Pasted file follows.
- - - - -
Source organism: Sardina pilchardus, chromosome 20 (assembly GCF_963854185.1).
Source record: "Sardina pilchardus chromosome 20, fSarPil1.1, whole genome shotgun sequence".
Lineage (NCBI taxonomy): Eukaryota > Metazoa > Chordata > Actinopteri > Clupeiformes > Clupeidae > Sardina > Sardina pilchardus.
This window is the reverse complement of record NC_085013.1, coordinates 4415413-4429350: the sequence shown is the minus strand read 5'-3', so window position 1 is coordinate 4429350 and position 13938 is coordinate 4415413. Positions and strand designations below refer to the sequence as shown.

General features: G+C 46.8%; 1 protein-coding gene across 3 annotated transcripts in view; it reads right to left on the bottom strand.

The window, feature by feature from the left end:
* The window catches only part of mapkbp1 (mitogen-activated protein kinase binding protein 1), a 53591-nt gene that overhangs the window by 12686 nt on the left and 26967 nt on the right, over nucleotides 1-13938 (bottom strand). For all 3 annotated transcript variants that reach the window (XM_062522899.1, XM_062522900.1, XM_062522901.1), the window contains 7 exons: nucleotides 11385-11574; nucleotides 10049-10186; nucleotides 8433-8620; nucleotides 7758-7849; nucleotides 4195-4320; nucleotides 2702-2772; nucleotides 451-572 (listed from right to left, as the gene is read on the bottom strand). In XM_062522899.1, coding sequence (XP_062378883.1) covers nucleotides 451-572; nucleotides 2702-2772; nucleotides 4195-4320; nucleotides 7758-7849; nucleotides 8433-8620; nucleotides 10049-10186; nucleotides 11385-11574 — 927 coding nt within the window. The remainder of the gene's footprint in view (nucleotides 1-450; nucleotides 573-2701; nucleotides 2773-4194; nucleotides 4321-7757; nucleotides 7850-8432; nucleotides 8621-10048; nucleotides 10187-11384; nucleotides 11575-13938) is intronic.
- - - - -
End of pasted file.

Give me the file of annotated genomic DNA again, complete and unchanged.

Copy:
Source organism: Sardina pilchardus, chromosome 20 (assembly GCF_963854185.1).
Source record: "Sardina pilchardus chromosome 20, fSarPil1.1, whole genome shotgun sequence".
Lineage (NCBI taxonomy): Eukaryota > Metazoa > Chordata > Actinopteri > Clupeiformes > Clupeidae > Sardina > Sardina pilchardus.
This window is the reverse complement of record NC_085013.1, coordinates 4415413-4429350: the sequence shown is the minus strand read 5'-3', so window position 1 is coordinate 4429350 and position 13938 is coordinate 4415413. Positions and strand designations below refer to the sequence as shown.

General features: G+C 46.8%; 1 protein-coding gene across 3 annotated transcripts in view; it reads right to left on the bottom strand.

The window, feature by feature from the left end:
* The window catches only part of mapkbp1 (mitogen-activated protein kinase binding protein 1), a 53591-nt gene that overhangs the window by 12686 nt on the left and 26967 nt on the right, over nucleotides 1-13938 (bottom strand). For all 3 annotated transcript variants that reach the window (XM_062522899.1, XM_062522900.1, XM_062522901.1), the window contains 7 exons: nucleotides 11385-11574; nucleotides 10049-10186; nucleotides 8433-8620; nucleotides 7758-7849; nucleotides 4195-4320; nucleotides 2702-2772; nucleotides 451-572 (listed from right to left, as the gene is read on the bottom strand). In XM_062522899.1, coding sequence (XP_062378883.1) covers nucleotides 451-572; nucleotides 2702-2772; nucleotides 4195-4320; nucleotides 7758-7849; nucleotides 8433-8620; nucleotides 10049-10186; nucleotides 11385-11574 — 927 coding nt within the window. The remainder of the gene's footprint in view (nucleotides 1-450; nucleotides 573-2701; nucleotides 2773-4194; nucleotides 4321-7757; nucleotides 7850-8432; nucleotides 8621-10048; nucleotides 10187-11384; nucleotides 11575-13938) is intronic.